Our initial consultation on highly protected marine areas closed on Monday, and it is only right that we take some time to carefully consider all the responses—there has been a substantial number of responses—before we set out our next steps, especially given the strength of views that have been expressed on the issue.
Our seas must remain a source of prosperity for the nation, especially in remote coastal and island communities. It is vital that those communities help to shape the creation of HPMAs, which is why we chose to consult very early on in the process. My officials have held more than 40 meetings relating to the process, and my colleague Màiri McAllan will continue to engage directly with coastal and island communities before we decide on our next steps together.
I make it clear that no sites have been selected. That will not begin until we have considered the feedback from the consultation and the engagement process is complete. We are determined to ensure that as many voices as possible are heard in the process.
We all acknowledge the need to protect our marine environment, but the HPMA proposals will devastate coastal communities—the fishing sector, in particular—and threaten their very way of life. It is no wonder that the policy has been compared with the clearances—people cleared off the land and cleared off the sea.
Given the anger that the policy has caused and the widespread opposition to the plans, including from many in the First Minister’s own party, and given that he wants to be First Minister for the whole country, will he now scrap the plans once and for all and start again?
The point is that there are no plans yet. There is a consultation, but we do not yet have set sites or set criteria. We are at a very early stage—an inception stage—in which we want to work with our coastal, island and fishing communities. I believe that, ultimately, there is agreement on the outcome. The outcome that we all want is a sustainable marine environment. We want our fishing industry and our seas to be sustainable for the future. We want the industry to continue. However, that can happen only if the marine environment is sustainable. I believe that there is agreement on that.
Of course, our fishing, island and coastal communities have often been at the forefront of the effort on sustainability, so we want to work with them and engage with them.
All that said, I reiterate what I said on Tuesday: this Government will not steamroll through or impose on any community a policy that it is vehemently opposed to. My colleague Màiri McAllan will engage with those island and coastal communities, and we will analyse their responses very carefully. I say to all those who have expressed their opposition to highly protected marine areas that we are willing to engage and to listen. Let us hope that we get to the agreed outcomes together.
Does the First Minister agree that the no-take zone in Lamlash bay has had no adverse impact whatsoever and, indeed, has shown that conservation can help to revitalise our fishing sector, and that identifying potential highly protected marine area sites would allow more effective direct engagement to take place with concerned fishers and communities?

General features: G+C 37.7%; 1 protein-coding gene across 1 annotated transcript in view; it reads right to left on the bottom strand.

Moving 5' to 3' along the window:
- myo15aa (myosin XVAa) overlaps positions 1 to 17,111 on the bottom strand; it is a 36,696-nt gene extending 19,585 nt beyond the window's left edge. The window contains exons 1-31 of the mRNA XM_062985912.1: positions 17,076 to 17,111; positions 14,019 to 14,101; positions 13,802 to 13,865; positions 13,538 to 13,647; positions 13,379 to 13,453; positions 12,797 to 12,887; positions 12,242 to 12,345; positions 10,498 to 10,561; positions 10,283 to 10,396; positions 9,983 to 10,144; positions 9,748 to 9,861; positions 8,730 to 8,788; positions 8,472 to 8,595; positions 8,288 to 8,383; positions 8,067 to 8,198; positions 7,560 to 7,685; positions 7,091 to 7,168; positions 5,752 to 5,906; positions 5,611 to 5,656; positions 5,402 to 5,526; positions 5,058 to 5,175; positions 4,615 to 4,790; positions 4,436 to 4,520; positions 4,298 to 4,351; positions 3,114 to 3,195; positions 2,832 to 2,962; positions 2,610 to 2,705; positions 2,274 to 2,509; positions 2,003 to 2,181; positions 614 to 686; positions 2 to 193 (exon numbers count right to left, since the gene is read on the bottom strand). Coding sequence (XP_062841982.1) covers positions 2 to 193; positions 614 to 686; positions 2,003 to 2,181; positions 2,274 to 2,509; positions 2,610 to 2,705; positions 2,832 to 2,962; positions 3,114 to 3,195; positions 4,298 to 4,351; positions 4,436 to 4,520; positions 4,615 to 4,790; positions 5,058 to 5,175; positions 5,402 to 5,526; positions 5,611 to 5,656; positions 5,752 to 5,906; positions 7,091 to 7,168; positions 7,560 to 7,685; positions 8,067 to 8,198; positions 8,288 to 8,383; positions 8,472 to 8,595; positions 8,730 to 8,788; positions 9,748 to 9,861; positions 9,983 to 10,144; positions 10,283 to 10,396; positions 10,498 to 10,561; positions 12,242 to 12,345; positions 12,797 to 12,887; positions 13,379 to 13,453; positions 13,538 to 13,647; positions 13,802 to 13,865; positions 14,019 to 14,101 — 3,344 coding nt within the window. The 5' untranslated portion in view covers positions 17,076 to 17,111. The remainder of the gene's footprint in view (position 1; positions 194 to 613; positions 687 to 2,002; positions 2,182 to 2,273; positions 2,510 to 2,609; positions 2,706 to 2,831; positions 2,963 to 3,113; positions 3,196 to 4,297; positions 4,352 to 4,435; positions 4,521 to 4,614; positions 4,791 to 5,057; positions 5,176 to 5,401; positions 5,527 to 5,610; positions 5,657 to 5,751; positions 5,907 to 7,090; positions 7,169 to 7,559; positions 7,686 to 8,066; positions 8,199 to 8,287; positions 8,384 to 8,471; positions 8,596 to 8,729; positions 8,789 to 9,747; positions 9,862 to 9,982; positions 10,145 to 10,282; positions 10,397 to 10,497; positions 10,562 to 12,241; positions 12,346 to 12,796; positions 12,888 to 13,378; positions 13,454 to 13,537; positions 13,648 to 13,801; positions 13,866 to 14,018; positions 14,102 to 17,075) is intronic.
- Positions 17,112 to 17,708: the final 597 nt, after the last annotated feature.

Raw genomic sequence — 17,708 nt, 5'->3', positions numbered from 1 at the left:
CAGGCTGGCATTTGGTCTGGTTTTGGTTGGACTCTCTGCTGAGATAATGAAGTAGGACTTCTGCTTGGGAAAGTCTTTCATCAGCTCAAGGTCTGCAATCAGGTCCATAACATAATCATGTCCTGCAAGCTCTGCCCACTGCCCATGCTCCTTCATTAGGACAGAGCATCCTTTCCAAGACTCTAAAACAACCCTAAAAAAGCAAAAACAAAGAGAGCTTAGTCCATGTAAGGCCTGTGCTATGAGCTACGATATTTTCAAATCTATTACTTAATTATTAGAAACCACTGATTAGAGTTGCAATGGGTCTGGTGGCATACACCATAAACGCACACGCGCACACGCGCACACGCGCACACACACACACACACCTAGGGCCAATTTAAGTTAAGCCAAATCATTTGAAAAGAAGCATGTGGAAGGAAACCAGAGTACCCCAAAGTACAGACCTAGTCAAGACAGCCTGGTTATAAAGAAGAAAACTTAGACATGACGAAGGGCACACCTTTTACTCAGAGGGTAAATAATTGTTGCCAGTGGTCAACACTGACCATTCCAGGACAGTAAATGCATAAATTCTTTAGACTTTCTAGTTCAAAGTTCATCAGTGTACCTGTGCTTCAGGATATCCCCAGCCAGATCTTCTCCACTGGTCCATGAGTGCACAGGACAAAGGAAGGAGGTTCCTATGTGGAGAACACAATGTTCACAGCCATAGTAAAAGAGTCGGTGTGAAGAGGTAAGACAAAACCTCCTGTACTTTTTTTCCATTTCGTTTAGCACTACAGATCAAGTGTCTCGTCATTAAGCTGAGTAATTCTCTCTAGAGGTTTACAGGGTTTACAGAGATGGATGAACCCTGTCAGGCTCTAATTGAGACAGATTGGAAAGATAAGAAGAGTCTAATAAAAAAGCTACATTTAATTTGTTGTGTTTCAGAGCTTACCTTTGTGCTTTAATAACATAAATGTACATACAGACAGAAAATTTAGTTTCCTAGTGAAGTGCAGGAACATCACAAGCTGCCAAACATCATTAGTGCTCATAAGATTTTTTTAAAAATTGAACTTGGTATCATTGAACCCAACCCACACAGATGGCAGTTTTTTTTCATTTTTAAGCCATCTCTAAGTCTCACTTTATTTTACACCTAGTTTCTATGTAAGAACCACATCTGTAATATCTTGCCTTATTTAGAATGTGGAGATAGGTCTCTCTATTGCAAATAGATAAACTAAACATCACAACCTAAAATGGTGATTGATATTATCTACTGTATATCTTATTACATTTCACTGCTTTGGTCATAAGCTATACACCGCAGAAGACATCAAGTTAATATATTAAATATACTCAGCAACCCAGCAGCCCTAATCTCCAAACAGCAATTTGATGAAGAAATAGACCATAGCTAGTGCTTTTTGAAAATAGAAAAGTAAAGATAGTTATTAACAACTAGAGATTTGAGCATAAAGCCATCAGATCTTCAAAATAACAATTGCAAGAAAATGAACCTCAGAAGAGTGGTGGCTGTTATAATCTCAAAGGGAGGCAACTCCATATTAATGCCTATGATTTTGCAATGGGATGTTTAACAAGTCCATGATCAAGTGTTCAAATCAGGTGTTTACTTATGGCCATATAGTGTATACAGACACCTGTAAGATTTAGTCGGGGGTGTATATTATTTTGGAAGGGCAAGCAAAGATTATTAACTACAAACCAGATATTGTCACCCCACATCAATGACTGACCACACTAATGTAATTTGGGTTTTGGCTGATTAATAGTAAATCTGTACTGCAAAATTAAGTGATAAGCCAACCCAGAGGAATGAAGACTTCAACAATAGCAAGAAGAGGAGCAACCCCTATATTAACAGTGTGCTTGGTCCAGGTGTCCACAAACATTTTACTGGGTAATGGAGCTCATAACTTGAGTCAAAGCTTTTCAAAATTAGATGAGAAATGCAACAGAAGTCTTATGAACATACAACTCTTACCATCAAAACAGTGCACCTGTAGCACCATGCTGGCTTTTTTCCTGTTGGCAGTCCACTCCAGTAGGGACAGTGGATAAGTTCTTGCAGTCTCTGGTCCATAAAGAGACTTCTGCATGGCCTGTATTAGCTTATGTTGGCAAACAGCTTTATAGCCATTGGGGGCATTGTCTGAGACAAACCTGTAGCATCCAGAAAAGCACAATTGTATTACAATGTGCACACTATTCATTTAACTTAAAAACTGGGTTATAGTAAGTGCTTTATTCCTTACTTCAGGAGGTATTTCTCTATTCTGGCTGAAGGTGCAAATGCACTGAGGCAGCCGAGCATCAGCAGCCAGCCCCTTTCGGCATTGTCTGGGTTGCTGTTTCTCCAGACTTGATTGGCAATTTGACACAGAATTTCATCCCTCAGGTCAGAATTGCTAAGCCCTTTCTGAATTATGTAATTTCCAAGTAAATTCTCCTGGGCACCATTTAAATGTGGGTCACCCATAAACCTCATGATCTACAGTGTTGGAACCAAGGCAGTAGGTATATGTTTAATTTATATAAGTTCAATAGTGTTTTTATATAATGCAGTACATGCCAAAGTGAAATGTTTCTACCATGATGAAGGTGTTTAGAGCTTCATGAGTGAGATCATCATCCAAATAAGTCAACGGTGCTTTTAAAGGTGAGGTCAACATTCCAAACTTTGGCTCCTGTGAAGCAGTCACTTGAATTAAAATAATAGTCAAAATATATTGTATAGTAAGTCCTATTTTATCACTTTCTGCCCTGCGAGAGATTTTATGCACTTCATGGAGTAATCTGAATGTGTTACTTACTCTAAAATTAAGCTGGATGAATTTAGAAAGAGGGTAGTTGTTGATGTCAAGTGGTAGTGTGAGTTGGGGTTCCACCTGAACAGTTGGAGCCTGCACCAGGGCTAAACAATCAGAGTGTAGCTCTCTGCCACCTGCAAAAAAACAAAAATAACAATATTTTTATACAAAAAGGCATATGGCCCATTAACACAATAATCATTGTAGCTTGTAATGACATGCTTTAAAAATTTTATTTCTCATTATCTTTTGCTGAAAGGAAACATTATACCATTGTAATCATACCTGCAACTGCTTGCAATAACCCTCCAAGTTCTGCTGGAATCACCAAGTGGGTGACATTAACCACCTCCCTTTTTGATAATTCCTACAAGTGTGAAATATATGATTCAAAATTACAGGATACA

That is absolutely right. Far from having any adverse impact, the Lamlash bay no-take zone has shown us the benefit for the marine environment and the people who rely on it. The example of Lamlash bay is a very good one—it was the community that wanted the no-take zone to be established. That goes to the central point, which is that we will work with communities to get to the outcome that I hope that we all agree on, which is having a sustainable marine environment.
Based on studies that were co-ordinated by the community group at Lamlash bay, it has been noted that, since protection was established, commercially important species such as the king scallop and the European lobster have increased in size, age and density. The 2008 designation of the Lamlash bay no-take zone off the coast of Arran was a result of campaigning by the local community, and I think that that is a good model for us as we take forward our work on highly protected marine areas.
Earlier this week, Orkney Islands Council joined its counterparts in Shetland and the Western Isles in voicing the strongest possible opposition to the Government’s plans for highly protected marine areas, given their potential impact on island communities.
On the same day, the First Minister announced welcome, if long-overdue, U-turns on his deposit return scheme and alcohol advertising sanctions. I therefore urge him not to spend months defending the indefensible and to confirm, in the light of the significant and growing opposition in coastal and island communities, that his Government will now rethink its plans to arbitrarily designate 10 per cent of Scottish waters as HPMAs by 2026.
Liam McArthur will be well aware that, when I was Minister for Transport and the Islands, I brought forward island proofing, which is something I believe into my very core. Therefore, we will not impose upon any community, island or otherwise, a policy that it vehemently opposes.
We will analyse the consultation responses and agree on the outcomes. I think that there is general broad agreement on the outcomes. We want to have a sustainable marine environment and a fishing sector that is sustainable in the long term and protecting our biodiversity helps us with that outcome.
I will continue engaging personally, as will Màiri McAllan, who will, no doubt, travel across the country, including to Orkney and Shetland, to meet with those who have expressed concerns. I hope that, together, we can get to a place where we all agree on the outcome and can move forward to protect our marine environment and make it more sustainable for the future.